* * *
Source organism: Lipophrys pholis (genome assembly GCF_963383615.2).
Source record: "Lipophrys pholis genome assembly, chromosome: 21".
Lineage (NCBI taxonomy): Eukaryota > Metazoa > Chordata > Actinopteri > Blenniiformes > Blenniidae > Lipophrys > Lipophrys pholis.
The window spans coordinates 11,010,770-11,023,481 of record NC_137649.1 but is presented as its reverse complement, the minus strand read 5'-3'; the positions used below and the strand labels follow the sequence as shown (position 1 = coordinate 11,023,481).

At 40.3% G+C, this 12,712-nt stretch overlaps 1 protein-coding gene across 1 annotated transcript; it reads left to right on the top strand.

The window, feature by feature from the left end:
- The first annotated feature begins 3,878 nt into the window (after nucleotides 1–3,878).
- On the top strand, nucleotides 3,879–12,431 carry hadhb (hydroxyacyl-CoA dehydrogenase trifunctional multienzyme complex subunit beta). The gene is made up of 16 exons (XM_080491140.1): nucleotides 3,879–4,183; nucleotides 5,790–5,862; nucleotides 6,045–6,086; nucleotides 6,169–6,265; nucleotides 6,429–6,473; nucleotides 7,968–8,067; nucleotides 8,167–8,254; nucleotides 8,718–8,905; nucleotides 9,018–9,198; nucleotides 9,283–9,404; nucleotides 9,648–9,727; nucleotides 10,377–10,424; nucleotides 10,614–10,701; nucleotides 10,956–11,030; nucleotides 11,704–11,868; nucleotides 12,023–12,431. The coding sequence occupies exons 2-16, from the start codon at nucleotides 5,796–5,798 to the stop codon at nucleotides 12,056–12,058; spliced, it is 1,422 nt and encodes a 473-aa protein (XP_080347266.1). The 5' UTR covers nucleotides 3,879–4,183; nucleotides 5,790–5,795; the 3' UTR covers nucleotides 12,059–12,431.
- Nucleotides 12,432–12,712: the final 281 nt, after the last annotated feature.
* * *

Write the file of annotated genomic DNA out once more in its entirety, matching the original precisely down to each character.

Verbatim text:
Source organism: Lipophrys pholis (genome assembly GCF_963383615.2).
Source record: "Lipophrys pholis genome assembly, chromosome: 21".
Lineage (NCBI taxonomy): Eukaryota > Metazoa > Chordata > Actinopteri > Blenniiformes > Blenniidae > Lipophrys > Lipophrys pholis.
The window spans coordinates 11,010,770-11,023,481 of record NC_137649.1 but is presented as its reverse complement, the minus strand read 5'-3'; the positions used below and the strand labels follow the sequence as shown (position 1 = coordinate 11,023,481).

At 40.3% G+C, this 12,712-nt stretch overlaps 1 protein-coding gene across 1 annotated transcript; it reads left to right on the top strand.

The window, feature by feature from the left end:
- The first annotated feature begins 3,878 nt into the window (after nucleotides 1–3,878).
- On the top strand, nucleotides 3,879–12,431 carry hadhb (hydroxyacyl-CoA dehydrogenase trifunctional multienzyme complex subunit beta). The gene is made up of 16 exons (XM_080491140.1): nucleotides 3,879–4,183; nucleotides 5,790–5,862; nucleotides 6,045–6,086; nucleotides 6,169–6,265; nucleotides 6,429–6,473; nucleotides 7,968–8,067; nucleotides 8,167–8,254; nucleotides 8,718–8,905; nucleotides 9,018–9,198; nucleotides 9,283–9,404; nucleotides 9,648–9,727; nucleotides 10,377–10,424; nucleotides 10,614–10,701; nucleotides 10,956–11,030; nucleotides 11,704–11,868; nucleotides 12,023–12,431. The coding sequence occupies exons 2-16, from the start codon at nucleotides 5,796–5,798 to the stop codon at nucleotides 12,056–12,058; spliced, it is 1,422 nt and encodes a 473-aa protein (XP_080347266.1). The 5' UTR covers nucleotides 3,879–4,183; nucleotides 5,790–5,795; the 3' UTR covers nucleotides 12,059–12,431.
- Nucleotides 12,432–12,712: the final 281 nt, after the last annotated feature.